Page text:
Sutton Trust focuses on parent power in new report
There are pronounced differences in the ways parents from different socioeconomic groups are able to support their child’s education, according to a new report from the Sutton Trust. Parent Power 2018 (which is a follow up to the previous Parent Power report in 2013) examines the cultural and financial resources parents use to boost their children’s chances of educational success.
The report’s findings were based on a survey, conducted by the pollster YouGov, of 1017 parents in England who had children aged 5-16 years who attended school. The parents surveyed were drawn from a range of socioeconomic groups. Additionally 2381 school children, aged 11-16 from schools in England and Wales, were interviewed by the Ipsos Mori polling organisation.
Among the findings were that, when choosing a school for their child, parents from higher socioeconomic backgrounds were more likely to attend open days, read Ofsted reports, speak to parents at the school and read league tables. Meanwhile, parents in lower socioeconomic groups were more likely to indicate that the cost of travel, and other potential extra financial costs (e.g. uniforms), were significant when deciding which school to choose for their child. 65 per cent of working class parents cited travel costs as an issue. More than half of working class parents (56 per cent), reported other financial concerns in relation to school choice, compared to 34 per cent in the highest socioeconomic group.
The was also a significant difference in the help with schoolwork children from different backgrounds received outside of school. Parents classified as upper middle class were five times more likely to report that their children had received private tuition, at 31 per cent compared to 6 per cent of working class parents. There was also a significant disparity in the numbers taking part in extra-curricular activities – 84 per cent of upper middle class parents reported their child participating in at least one after school activity or class, compared to 45 per cent of working class parents.
A notable finding was a lack of awareness among parents from all groups of key educational measures. For example. when surveyed just one fifth of parents said they were familiar with Progress 8, the Department for Education’s (DfE) recently introduced headline measure for school league tables. The highest level of awareness was among parents classified as upper middle class, but this was still at just 28 per cent. Likewise, only 47 per cent of parents questioned were aware that a GCSE Grade 9 is higher than a Grade 1, including approaching a third of parents (28 per cent) from the highest socioeconomic group.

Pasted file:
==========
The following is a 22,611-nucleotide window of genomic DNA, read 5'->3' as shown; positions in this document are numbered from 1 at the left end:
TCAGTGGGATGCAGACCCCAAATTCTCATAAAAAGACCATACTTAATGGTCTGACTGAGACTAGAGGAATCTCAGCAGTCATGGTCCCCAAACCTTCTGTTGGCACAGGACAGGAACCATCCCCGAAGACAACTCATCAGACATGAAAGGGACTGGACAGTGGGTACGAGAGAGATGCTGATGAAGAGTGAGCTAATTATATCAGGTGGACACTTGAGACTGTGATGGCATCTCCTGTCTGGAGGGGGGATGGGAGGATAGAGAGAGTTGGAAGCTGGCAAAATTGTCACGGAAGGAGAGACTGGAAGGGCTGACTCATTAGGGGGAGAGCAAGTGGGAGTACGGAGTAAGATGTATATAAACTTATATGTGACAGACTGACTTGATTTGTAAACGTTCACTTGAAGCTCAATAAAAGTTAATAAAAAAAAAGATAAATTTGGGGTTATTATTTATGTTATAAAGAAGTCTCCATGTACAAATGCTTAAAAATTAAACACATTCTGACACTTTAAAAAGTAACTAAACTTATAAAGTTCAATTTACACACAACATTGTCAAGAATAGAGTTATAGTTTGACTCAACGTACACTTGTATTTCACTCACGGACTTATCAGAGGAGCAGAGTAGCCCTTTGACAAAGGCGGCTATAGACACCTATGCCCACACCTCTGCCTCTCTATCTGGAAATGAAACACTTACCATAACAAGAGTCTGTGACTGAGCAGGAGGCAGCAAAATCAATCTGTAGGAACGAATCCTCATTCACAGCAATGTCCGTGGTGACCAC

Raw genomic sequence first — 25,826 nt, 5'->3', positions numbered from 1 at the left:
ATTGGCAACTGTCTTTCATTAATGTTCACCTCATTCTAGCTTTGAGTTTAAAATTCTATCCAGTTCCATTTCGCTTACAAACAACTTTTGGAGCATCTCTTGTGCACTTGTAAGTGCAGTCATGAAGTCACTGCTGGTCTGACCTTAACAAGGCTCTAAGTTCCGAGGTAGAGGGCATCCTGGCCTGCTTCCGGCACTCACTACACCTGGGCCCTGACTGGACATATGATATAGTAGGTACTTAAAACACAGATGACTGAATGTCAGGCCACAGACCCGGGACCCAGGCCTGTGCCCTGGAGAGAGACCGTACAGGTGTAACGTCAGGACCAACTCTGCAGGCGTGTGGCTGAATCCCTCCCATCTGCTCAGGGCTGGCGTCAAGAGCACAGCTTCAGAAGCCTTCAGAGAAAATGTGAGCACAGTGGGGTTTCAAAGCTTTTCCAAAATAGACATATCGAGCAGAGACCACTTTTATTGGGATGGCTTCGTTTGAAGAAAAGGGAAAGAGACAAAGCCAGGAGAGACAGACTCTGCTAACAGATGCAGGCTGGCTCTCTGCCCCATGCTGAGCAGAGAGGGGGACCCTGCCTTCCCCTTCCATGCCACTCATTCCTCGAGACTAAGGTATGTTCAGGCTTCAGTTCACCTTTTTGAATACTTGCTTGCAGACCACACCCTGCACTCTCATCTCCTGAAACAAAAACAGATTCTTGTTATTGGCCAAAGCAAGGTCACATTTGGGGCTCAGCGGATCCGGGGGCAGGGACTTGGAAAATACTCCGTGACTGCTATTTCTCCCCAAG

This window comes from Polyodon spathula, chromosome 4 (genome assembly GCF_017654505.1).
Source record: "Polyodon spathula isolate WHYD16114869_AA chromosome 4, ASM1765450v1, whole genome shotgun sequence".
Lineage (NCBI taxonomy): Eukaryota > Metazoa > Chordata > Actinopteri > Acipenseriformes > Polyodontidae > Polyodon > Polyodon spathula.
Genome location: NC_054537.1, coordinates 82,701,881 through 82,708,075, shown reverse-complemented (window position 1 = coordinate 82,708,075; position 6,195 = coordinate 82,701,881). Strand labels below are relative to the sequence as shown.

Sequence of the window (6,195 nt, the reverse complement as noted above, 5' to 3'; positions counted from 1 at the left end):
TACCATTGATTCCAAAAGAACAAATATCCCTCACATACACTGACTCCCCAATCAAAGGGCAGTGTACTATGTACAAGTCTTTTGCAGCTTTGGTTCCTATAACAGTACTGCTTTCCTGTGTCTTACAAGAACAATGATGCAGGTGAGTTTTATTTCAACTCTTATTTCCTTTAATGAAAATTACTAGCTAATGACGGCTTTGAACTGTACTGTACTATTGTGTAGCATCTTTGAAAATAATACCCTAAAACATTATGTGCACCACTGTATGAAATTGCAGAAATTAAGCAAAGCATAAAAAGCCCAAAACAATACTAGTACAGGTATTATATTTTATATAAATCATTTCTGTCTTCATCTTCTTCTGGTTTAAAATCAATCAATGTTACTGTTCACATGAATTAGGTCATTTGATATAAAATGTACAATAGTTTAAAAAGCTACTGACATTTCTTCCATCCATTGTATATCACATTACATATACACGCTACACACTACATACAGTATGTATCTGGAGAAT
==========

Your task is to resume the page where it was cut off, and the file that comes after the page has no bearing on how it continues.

Parent Power 2018 makes a number of recommendations about how the inequalities it has identified might be addressed. Among these are that schools should give priority to students in receipt of pupil premium when they have more applicants than places (the Schools Admission Code already allows for pupil premium status to be used as an oversubscription criterion). They also suggest that the government should introduce a means-tested voucher system, funded through the pupil premium, enabling lower income families to purchase additional educational support such as tuition or extra-curricular activities.
Speaking about the report, Sir Peter Lampl, founder of the Sutton Trust said, “Parents from all backgrounds and walks of life want to do the best for their children. Those with money, education and confidence are more able to give their children the best possible chance of succeeding”, adding “However, there are some practical measures that can be taken to level the playing field, such as fairer school admissions and providing tuition to those who can’t afford it.”
The full report can be found at: https://tinyurl.com/y9tr5gyk
Download the latest print issue of Greensheets: